Communication Measurement – Beyond Hits and Clicks

Companies previously measured the success of their communication by how many paper newsletters were taken from the rack. It was only the slightest of upgrades when those efforts were replaced by tracking the number of hits to the company intranet.

But it’s not the quantity of articles or visitors that matters most – it’s the value of the communication. Do employees understand? Are they getting what they need? Are they taking action on the information? Do they even care?

Every good communicator has used a variety of tactics to collect input and data on communication programs. The menu of options is nearly endless: surveys, audits, polls, focus groups, intercept interviews, online forums, employee councils and workshop sessions. Too often, however, these tactics are deployed independently rather than as part of a larger measurement strategy. Here’s one simple way to think about stacking your individual measurement activities to deliver a more holistic view of your overall program’s effectiveness.

One of our more ambitions measurement projects – and one in which we’d be happy to help additional clients – was a full-scale, annual communication audit to gauge the effectiveness and importance of all company communication. Sent to a statistically significant rolling sample of global employees, the audit guides the priorities for and content created by the Communications team. We conducted follow-up conversations and focus groups with employees to gather more specific input. The results provided us with a treasure trove of data and verbatim quotes that helped guide our decision-making throughout the year.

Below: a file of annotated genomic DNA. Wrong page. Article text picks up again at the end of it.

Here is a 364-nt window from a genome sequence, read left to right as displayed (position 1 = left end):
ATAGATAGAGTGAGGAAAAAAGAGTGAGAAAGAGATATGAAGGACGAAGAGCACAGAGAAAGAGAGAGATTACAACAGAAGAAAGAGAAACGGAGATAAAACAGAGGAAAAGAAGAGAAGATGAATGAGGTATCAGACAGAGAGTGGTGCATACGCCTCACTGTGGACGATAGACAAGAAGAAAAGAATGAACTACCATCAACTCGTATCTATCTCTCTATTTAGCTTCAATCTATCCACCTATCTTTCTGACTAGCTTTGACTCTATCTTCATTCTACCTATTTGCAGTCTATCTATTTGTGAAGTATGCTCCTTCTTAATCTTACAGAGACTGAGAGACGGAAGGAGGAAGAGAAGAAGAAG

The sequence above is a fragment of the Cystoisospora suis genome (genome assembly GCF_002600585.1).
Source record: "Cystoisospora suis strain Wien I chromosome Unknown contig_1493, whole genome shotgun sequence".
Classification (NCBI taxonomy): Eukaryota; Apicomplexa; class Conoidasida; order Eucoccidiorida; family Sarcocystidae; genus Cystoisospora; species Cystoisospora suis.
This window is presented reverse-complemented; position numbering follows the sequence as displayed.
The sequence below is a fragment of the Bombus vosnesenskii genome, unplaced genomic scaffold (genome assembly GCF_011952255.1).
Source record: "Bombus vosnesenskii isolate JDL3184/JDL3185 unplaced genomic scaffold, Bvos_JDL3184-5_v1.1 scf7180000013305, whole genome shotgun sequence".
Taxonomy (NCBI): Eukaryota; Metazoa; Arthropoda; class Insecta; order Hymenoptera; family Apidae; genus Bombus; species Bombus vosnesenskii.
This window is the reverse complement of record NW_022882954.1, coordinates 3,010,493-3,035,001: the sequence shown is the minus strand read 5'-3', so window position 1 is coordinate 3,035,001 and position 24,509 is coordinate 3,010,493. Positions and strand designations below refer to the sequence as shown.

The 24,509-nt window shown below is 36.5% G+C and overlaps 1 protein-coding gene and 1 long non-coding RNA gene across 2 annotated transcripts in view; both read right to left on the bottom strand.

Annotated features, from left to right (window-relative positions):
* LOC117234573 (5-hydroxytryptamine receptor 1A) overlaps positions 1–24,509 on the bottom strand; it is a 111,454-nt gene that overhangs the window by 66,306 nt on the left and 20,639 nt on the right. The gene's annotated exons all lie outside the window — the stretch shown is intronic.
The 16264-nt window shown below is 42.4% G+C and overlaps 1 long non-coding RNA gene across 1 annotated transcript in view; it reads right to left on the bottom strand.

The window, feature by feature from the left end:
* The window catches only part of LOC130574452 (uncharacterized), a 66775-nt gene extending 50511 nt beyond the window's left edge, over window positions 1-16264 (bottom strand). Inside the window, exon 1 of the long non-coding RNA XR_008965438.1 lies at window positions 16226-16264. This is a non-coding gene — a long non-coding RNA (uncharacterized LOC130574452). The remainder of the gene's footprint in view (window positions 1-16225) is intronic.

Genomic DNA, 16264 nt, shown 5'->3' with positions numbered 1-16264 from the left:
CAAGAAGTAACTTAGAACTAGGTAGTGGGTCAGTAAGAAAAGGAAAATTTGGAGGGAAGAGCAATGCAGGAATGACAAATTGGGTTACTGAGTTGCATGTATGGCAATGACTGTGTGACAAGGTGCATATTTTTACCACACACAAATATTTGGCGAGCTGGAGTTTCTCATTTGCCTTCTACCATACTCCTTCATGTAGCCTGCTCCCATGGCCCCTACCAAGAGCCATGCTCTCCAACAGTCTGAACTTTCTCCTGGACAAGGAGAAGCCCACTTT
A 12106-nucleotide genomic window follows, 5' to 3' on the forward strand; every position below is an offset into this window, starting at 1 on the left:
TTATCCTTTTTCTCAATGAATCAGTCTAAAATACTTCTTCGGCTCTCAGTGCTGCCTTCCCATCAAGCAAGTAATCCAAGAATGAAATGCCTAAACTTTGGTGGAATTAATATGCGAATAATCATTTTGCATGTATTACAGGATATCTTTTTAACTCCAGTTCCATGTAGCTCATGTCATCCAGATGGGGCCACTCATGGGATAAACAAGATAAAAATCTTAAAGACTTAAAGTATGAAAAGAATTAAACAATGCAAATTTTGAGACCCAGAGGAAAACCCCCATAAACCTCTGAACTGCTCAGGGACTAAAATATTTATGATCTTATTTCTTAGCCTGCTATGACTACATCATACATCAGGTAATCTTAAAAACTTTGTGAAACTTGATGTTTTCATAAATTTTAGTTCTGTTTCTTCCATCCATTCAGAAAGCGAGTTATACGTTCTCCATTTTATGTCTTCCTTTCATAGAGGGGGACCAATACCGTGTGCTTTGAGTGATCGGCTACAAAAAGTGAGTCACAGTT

Measuring the value of specific vehicles – primarily on value, format and frequency – is a fairly common activity. But taken in isolation, this type of feedback is generally light on actionable steps that can help you positively reshape your overall program. A few items worth noting: Make sure you and your team are clear on each vehicle’s role in your portfolio before asking a single question about it. Delve more deeply into your audience’s take on the content than on the mechanical elements of the vehicle itself (format, frequency, etc.). And remember that employee feedback – even if it’s positive – does not necessarily validate a vehicle’s existence. On this last point, it’s critical to consider all vehicle-specific feedback within the broader context of your overall communications strategy and the results of your annual audit (above).

The beautiful thing about a holistic measurement strategy is that it makes goal-setting easy for your team. The actions you identify to improve your overall communications program should flow directly into team and individual goals. Taken as a whole, this provides a shared mission for your department and a greater level of clarity regarding who is responsible for what.


To see other examples of our work, go to Mini Case Studies.

Categories: Mini Case Studies

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